The Bloodytini

Well, after several days of beautiful weather, a cold front moved in yesterday afternoon, bringing thunder, lightening and hail.  I was going to post the video of the storm I took, but I can’t figure out how to get it off of my phone.

I has me some mad smart phone skillz.  Not.

Then I thought I’d post the recipe for the marvelous beef vegetable soup I made a couple of weeks ago – since it’s all COLD again, and there’s a dusting of SNOW on the ground – but it occurred to me that some of you might actually have warm weather and why should I spoil your spring with a winter soup dish?

*sigh*

So, I decided to do something I hadn’t for awhile – let Beloved the Martini Mixologist save the day.  I made the usual “Make me something fun” request last weekend, and he handed me this.  VERY, VERY good.

The Bloodytini

The Bloodytini

serves me, and nobody else but me

2 1/2 shots vodka
1 tablespoon spicy vegetable juice, such as V8
2 or 3 drops Tabasco sauce
1 dash of your favorite barbecue rub
1 inner rib of celery

Place all ingredients except the celery in a cocktail shaker with ice. Shake well; strain into a chilled martini glass and garnish with the celery.

Printable version (requires Adobe Reader)

 

Hendrick’s Martini

Our party went very well – everyone seems to have had a good time (no one has quit and everyone still seems to be speaking to us, anyway).  I took a few pictures because, well, our house won’t look quite that nice again until right before next year’s party.

Living Room

I like this picture for two reasons: it’s halfway decent – I don’t take very good pictures of rooms – and it’s the only time our fugly fireplace is pretty.  If we’d had to buy this house because we loved the fireplace, we’d be living somewhere else, trust me.

Bookcases

Our Amish-crafted bookcases.  We had someone clean the carpets before the party, who looked at the bookcases and said, “Boy, someone likes to read.”  I replied, “Not at all – I’m just allergic to moose heads.”  (Here’s your sign…)

Dining Room – Hutch
Dining Room – Curio

Look very carefully at the dining room.  Appreciate how nice it looks, because the other 364 days a year it is covered with my laptop, note pads, pens, pencils, The Young One’s homework and my photography stuff.  Oh, and ignore that I still have not picked out a color for above the chair rail.  Oh, well.

Hendrick’s Martini

This is a Hendrick’s Martini.  Lately it is the libation of choice if we’re going to drink a martini because A) it tastes really, really good and 2) it’s not exactly cheap so we don’t drink a lot.  Distilled in Scotland, Hendrick’s lacks the junipery sharpness of most gins and has a subtle undertone of cucumber.  Best served very dry, it is also quite tasty garnished with a sour gherkin.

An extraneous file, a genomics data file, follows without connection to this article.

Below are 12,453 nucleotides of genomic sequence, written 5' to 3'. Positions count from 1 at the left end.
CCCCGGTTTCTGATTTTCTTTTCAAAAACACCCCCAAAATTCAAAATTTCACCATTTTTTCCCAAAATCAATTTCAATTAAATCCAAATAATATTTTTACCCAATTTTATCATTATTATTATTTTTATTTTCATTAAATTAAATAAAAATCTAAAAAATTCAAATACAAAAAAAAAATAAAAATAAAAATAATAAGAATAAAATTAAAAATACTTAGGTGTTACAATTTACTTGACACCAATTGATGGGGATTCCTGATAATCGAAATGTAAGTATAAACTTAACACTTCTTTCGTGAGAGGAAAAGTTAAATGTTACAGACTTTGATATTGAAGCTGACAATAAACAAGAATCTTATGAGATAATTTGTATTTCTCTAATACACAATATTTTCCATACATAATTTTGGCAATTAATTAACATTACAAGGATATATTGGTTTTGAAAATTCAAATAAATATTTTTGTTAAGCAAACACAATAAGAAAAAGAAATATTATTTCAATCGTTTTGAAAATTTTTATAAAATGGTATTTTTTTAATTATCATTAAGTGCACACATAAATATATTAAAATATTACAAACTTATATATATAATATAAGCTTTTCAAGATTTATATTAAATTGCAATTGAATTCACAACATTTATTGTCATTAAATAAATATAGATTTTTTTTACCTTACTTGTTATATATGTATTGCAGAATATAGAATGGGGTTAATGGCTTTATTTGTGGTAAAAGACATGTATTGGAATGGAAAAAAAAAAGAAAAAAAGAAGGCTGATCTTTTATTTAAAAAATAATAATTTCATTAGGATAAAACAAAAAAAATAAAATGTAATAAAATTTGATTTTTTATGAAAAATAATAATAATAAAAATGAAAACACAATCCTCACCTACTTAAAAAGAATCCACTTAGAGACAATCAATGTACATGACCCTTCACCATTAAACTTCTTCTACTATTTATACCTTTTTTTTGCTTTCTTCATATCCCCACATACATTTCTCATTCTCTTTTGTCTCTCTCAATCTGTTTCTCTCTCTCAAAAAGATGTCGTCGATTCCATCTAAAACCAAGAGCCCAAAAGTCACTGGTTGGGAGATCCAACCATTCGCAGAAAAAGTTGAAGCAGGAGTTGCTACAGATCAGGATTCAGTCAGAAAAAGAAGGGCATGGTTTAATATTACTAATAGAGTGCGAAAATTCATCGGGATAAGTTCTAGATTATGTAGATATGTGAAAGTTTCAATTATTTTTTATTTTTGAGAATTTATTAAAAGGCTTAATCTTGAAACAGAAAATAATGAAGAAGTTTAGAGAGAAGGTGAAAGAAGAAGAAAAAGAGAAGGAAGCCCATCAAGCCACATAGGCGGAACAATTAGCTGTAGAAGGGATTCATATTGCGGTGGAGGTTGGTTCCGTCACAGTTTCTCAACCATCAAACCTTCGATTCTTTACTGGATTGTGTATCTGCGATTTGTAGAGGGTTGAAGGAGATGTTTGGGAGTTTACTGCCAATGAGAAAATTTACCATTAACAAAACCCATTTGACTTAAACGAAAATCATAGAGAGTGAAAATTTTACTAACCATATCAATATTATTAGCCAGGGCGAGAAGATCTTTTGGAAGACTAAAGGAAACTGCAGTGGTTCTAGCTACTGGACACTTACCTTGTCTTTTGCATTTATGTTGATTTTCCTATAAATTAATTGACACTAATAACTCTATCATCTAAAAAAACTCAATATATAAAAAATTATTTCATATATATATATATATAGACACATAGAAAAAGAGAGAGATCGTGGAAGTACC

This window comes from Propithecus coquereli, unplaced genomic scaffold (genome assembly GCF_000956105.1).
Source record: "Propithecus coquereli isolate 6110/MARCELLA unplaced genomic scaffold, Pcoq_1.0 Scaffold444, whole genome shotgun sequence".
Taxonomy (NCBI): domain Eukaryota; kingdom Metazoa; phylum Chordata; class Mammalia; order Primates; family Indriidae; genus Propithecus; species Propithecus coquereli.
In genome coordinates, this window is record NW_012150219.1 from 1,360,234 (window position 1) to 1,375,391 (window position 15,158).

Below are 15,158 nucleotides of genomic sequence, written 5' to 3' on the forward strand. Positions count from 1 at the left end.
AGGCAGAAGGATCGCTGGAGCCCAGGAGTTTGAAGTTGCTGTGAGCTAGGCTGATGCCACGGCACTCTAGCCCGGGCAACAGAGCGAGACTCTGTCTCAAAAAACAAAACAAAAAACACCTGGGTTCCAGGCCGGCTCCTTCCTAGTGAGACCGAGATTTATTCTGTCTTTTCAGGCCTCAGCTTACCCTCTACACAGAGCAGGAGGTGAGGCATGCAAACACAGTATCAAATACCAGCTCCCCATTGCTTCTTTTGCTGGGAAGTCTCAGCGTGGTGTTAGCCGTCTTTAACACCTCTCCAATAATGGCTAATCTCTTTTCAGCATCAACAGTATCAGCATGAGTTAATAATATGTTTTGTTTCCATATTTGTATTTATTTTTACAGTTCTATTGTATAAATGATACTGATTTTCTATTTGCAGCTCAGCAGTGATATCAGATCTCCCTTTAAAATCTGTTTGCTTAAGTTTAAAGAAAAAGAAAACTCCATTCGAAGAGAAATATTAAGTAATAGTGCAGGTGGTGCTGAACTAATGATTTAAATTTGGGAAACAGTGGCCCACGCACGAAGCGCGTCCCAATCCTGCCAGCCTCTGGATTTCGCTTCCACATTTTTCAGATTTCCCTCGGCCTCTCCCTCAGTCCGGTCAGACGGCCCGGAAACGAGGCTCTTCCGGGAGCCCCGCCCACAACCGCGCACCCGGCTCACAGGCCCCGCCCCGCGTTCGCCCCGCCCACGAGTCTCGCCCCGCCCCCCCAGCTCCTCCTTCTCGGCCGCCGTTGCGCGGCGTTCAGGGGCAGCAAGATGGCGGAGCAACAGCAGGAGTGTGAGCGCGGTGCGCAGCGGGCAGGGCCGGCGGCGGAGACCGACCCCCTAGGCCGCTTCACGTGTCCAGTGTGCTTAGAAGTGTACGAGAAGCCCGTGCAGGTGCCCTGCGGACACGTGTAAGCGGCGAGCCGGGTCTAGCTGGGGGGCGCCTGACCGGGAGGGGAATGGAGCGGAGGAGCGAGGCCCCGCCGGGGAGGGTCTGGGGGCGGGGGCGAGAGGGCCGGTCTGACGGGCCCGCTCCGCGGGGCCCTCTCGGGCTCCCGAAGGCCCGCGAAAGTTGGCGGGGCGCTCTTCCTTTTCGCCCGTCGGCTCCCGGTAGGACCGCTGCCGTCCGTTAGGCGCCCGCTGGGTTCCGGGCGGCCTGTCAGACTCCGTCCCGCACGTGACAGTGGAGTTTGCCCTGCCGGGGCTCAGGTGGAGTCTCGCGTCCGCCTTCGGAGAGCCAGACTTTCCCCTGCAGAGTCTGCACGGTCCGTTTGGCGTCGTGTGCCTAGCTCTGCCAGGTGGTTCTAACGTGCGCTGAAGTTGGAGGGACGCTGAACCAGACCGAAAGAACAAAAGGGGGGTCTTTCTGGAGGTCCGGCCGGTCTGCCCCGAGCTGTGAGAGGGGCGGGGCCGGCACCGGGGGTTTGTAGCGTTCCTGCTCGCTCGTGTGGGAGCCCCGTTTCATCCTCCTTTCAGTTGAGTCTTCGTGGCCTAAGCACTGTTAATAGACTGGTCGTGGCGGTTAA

Hendrick’s Martini

serves Beloved and makes him happy

3 ounces Hendrick’s Gin

several drops dry vermouth

ice

Cucumber slice

Chill a martini glass in the freezer.  Place several ice cubes in a cocktail shaker.  Drizzle the vermouth sparingly into the shaker, just enough to coat the ice cubes.  Add the Hendricks to the ice and shake.  Strain into the chilled martini glass, garnish with the cucumber slice and serve.

Printable version (requires Adobe Reader)

Whisky Mushroom Cream Sauce

Well, Fall has hit us with a vengeance and I’ve been on a “comfort food” kick.  Warm, hearty, filling dishes – and we’re still on our winter squash kick.  I’m working on a savory version of the butternut squash souffle with chipotle peppers, roasted red bell peppers, onions and cheese and will post it as soon as I’ve got the proportions of the ingredients just right.

Oh, as an aside and sort of a follow-up on my HFCS post last Friday – canned red kidney beans contain sugar/corn syrup/soybean oil, depending on the brand.  Fortunately, the organic store brand was just soaked beans (soaking is important, as it releases a lot of the phytic acid and other anti-nutrients from legumes), water and salt.  Why was I buying canned beans?  I was making chili, and the beans in my pantry were apparently old and did not take well to the “quick soak” method (boiling them for 2 minutes and letting them sit for an hour); every last one of them split wide open and became mushy.

Anyhoo.  Comfort food.  We got a ton of roasts when we purchased Chuck (including a standing rib roast destined to be Christmas dinner).  I reserve the tougher cuts – chuck, blade and arm roasts – for stews or chili (just cut them into 1″ to 2″ cubes) or just throw them in the crock pot with some onion, garlic, seasonings and a little water.  Cook it on low for 8 – 10 hours and you’ve practically got dinner on the table.  I used to do a nice pan gravy with this, but since we’ve cut out grains we’ve just been dressing our beef roasts with a little steak sauce or low-sugar ketchup.  I wanted to do something with a little more flavor with the last roast, so I made this.